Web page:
Nashoba Nowa means well but I think he can't help me with this. When it comes to power, this is something each man has to do on his own. He knows that he had to find his without Father.
Nashoba Nowa is gone for two weeks. He says he sat with the spirits every day during that time, with no food or water. Chula and Hushi both came to tempt him, but they could not. The spirits gave him a clear amber pebble that he keeps in his hair behind his ear. I don't know what will happen when my time comes, but he now knows I will have to do that alone.
"We should go join Father." I insist. It should be starting soon.
He nods and we leave.
The drum has been beckoning me all night and my stomach is twisted in knots. I feel like I ate bad meat. The fire shines bright and breathing life into the patterns on the dancers, causing the swirling designs to dance themselves. Like a heart the drum sounds, the elder around it providing it life. Their chants call out, the warriors answer. My father is leading them. I have never seen my father dance before. He always told us when he was younger he did, but Nashoba Nowa and I have never saw it. I guess that is how bad of medicine the White Man is. My brother is now beside him, though now he is not our Father, he is Holtatha Humma. He is the leader of Chahta. The warriors ebb and flow around the fire, like water in the river, when the elders begin to quiet then they slow and sit.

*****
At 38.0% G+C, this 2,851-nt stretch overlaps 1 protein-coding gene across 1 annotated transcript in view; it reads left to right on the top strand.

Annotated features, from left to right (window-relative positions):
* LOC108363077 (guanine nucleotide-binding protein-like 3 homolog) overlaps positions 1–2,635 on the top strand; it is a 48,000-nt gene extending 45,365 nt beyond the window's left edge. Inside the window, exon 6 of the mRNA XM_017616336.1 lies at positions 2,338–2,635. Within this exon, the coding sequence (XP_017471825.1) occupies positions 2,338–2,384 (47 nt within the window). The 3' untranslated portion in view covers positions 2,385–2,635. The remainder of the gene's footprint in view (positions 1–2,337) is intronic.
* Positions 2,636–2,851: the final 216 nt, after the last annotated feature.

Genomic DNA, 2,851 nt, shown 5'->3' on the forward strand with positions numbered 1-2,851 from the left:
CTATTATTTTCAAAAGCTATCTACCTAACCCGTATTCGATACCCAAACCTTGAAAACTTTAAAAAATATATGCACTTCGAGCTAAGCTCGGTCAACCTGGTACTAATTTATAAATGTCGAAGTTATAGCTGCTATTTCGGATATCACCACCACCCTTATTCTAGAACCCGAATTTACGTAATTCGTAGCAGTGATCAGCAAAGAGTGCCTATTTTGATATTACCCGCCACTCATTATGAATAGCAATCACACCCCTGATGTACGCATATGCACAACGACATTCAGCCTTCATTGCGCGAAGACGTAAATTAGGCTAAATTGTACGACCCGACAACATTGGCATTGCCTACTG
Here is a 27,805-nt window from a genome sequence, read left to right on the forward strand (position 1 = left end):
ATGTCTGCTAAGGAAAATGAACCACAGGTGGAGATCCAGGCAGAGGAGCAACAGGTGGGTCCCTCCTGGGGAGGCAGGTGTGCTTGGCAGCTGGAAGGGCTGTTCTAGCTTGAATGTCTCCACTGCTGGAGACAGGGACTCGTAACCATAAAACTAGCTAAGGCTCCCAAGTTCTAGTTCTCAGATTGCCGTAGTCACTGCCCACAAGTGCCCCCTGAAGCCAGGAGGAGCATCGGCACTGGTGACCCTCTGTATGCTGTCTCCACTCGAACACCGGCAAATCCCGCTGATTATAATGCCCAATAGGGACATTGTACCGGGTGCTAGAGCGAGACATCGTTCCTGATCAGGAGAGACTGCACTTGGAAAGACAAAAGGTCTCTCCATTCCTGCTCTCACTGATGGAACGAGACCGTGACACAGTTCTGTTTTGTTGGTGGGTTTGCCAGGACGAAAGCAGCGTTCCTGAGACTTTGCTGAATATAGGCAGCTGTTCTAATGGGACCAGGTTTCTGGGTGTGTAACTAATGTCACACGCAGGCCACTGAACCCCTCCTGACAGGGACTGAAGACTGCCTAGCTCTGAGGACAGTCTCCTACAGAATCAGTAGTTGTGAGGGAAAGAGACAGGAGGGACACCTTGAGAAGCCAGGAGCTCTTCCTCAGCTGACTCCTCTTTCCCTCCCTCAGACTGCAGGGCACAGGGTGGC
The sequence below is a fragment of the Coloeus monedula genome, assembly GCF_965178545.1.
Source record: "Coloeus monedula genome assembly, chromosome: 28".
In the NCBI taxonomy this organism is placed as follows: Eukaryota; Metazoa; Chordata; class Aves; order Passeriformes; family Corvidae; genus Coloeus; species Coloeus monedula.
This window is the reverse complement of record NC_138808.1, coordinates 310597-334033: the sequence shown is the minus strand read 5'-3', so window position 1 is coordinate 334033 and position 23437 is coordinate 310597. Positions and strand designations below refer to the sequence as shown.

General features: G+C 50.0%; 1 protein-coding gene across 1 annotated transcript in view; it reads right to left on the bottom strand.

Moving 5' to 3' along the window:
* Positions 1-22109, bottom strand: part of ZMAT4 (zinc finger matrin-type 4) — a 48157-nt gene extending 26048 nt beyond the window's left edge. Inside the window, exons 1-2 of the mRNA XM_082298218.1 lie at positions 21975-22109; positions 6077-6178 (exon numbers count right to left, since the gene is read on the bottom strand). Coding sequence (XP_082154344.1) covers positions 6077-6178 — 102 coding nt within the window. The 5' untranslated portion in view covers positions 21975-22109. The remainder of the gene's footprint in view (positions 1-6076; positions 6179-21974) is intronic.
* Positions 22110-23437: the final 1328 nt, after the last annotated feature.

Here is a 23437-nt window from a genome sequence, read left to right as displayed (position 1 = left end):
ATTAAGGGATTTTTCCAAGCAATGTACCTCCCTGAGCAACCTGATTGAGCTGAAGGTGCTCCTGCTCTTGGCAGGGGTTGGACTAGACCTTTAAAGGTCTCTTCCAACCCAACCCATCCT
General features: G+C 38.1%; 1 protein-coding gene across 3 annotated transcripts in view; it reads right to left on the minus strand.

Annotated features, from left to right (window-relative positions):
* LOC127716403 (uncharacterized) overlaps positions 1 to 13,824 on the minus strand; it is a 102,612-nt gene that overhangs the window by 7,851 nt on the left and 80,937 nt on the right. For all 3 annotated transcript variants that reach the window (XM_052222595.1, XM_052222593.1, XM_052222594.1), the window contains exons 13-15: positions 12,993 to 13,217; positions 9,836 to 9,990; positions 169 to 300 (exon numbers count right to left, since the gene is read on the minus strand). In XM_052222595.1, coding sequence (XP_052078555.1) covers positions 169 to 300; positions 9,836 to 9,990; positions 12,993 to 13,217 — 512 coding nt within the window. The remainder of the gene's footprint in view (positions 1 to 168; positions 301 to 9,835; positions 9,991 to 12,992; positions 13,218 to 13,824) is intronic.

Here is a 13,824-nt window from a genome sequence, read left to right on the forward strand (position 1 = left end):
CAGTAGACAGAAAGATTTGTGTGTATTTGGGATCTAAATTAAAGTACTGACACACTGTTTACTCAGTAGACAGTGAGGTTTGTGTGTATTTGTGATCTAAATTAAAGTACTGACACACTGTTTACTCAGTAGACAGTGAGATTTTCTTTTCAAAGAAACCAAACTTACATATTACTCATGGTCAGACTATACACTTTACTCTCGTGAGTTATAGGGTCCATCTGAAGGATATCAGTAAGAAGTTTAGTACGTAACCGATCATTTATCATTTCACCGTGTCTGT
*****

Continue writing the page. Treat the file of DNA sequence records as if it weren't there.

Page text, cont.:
I stand as a few of the older Taloa Imponna join the Elders at the drum and they talk quietly. I stand there, and it feels like reptorems are climbing my legs, making me feel like I had to scratch everywhere. I have danced before, but never for this. It feels different. I look to the ancestors and where Lun will be before I close my eyes. Then comes the first beat, and the second. I feel my body move, first my feet and then my hands follow the drum around the fire. I am answering every call that is made.Is it the Elders? The ancestors? Perhaps Solum? I know not. We are like leaves in the wind swirling like the spirits of the forest as Coleus flew through. As soon as it began, it ends, and my head feels light, and my stomach unknotted.
I am sad it is over, but I feel warm in my chest and arms. It can be bad if I dance too much. I looked at the dancers and watch for a while, watching the colors and shapes on them contort. I see it in the corner of my eye, and the dancers look up, the Elders stop. White owl after owl flew across our camp. It is so quiet that I can hear their wings flap.
Then I hear it. It does not sound like thunder, it sounds like the very sky tore itself asunder. What comes next is like a whine of a youngling separated from its mother. I turn to Nashoba Nowa and my body runs cold.
Before I can even move, I am knocked to the ground, fire and wood shooting into the sky. No matter how hard I try, I can't breathe. I try to stand, but keep falling over. I turn my head too fast and my eyes can not keep up. I am helped on my feet. It is Mantema, she is saying something, but I can’t hear her. She puts my arm over her shoulder and pulls me into the forest. This is their sky medicine.
Author: Panaklo Haklo